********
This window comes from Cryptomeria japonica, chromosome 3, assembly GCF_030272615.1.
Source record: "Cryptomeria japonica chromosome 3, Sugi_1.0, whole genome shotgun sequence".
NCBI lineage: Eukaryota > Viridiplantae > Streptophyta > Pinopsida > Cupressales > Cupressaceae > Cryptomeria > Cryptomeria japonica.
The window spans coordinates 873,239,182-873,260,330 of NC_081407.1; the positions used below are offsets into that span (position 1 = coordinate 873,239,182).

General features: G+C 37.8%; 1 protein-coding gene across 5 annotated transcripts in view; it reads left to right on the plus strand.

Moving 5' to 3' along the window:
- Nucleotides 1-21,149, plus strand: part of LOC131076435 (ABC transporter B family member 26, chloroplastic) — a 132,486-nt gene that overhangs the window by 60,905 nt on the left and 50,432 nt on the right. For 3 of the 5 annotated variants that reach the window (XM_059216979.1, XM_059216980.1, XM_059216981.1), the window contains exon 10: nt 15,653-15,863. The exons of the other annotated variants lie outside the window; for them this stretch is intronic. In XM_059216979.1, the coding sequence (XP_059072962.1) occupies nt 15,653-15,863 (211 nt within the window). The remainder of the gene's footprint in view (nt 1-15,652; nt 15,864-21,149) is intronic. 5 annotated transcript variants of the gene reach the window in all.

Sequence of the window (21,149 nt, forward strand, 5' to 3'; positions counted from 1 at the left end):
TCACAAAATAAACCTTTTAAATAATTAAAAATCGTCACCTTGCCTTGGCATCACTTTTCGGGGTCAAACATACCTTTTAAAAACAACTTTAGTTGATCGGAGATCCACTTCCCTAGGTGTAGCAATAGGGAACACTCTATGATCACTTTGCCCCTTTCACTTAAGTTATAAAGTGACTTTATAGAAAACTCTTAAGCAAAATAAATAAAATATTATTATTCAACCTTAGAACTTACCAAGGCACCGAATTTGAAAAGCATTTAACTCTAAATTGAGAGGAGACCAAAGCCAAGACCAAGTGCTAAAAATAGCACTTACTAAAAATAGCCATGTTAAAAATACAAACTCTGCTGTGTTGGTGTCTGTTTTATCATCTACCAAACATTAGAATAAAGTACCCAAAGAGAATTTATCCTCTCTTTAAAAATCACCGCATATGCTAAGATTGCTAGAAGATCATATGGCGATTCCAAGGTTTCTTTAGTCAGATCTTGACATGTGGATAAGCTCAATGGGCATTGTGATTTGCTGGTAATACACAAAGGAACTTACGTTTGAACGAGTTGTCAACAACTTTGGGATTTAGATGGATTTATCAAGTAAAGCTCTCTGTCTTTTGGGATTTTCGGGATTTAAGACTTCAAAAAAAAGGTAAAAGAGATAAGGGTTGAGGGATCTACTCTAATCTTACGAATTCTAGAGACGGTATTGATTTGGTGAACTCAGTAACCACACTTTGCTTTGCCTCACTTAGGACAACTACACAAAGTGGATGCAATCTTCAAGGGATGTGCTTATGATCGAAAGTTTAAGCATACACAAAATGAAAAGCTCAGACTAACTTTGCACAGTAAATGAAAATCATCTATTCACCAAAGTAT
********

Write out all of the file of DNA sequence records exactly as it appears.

This window comes from Cryptomeria japonica, chromosome 3, assembly GCF_030272615.1.
Source record: "Cryptomeria japonica chromosome 3, Sugi_1.0, whole genome shotgun sequence".
NCBI lineage: Eukaryota > Viridiplantae > Streptophyta > Pinopsida > Cupressales > Cupressaceae > Cryptomeria > Cryptomeria japonica.
The window spans coordinates 873,239,182-873,260,330 of NC_081407.1; the positions used below are offsets into that span (position 1 = coordinate 873,239,182).

General features: G+C 37.8%; 1 protein-coding gene across 5 annotated transcripts in view; it reads left to right on the plus strand.

Moving 5' to 3' along the window:
- Nucleotides 1-21,149, plus strand: part of LOC131076435 (ABC transporter B family member 26, chloroplastic) — a 132,486-nt gene that overhangs the window by 60,905 nt on the left and 50,432 nt on the right. For 3 of the 5 annotated variants that reach the window (XM_059216979.1, XM_059216980.1, XM_059216981.1), the window contains exon 10: nt 15,653-15,863. The exons of the other annotated variants lie outside the window; for them this stretch is intronic. In XM_059216979.1, the coding sequence (XP_059072962.1) occupies nt 15,653-15,863 (211 nt within the window). The remainder of the gene's footprint in view (nt 1-15,652; nt 15,864-21,149) is intronic. 5 annotated transcript variants of the gene reach the window in all.

Sequence of the window (21,149 nt, forward strand, 5' to 3'; positions counted from 1 at the left end):
TCACAAAATAAACCTTTTAAATAATTAAAAATCGTCACCTTGCCTTGGCATCACTTTTCGGGGTCAAACATACCTTTTAAAAACAACTTTAGTTGATCGGAGATCCACTTCCCTAGGTGTAGCAATAGGGAACACTCTATGATCACTTTGCCCCTTTCACTTAAGTTATAAAGTGACTTTATAGAAAACTCTTAAGCAAAATAAATAAAATATTATTATTCAACCTTAGAACTTACCAAGGCACCGAATTTGAAAAGCATTTAACTCTAAATTGAGAGGAGACCAAAGCCAAGACCAAGTGCTAAAAATAGCACTTACTAAAAATAGCCATGTTAAAAATACAAACTCTGCTGTGTTGGTGTCTGTTTTATCATCTACCAAACATTAGAATAAAGTACCCAAAGAGAATTTATCCTCTCTTTAAAAATCACCGCATATGCTAAGATTGCTAGAAGATCATATGGCGATTCCAAGGTTTCTTTAGTCAGATCTTGACATGTGGATAAGCTCAATGGGCATTGTGATTTGCTGGTAATACACAAAGGAACTTACGTTTGAACGAGTTGTCAACAACTTTGGGATTTAGATGGATTTATCAAGTAAAGCTCTCTGTCTTTTGGGATTTTCGGGATTTAAGACTTCAAAAAAAAGGTAAAAGAGATAAGGGTTGAGGGATCTACTCTAATCTTACGAATTCTAGAGACGGTATTGATTTGGTGAACTCAGTAACCACACTTTGCTTTGCCTCACTTAGGACAACTACACAAAGTGGATGCAATCTTCAAGGGATGTGCTTATGATCGAAAGTTTAAGCATACACAAAATGAAAAGCTCAGACTAACTTTGCACAGTAAATGAAAATCATCTATTCACCAAAGTAT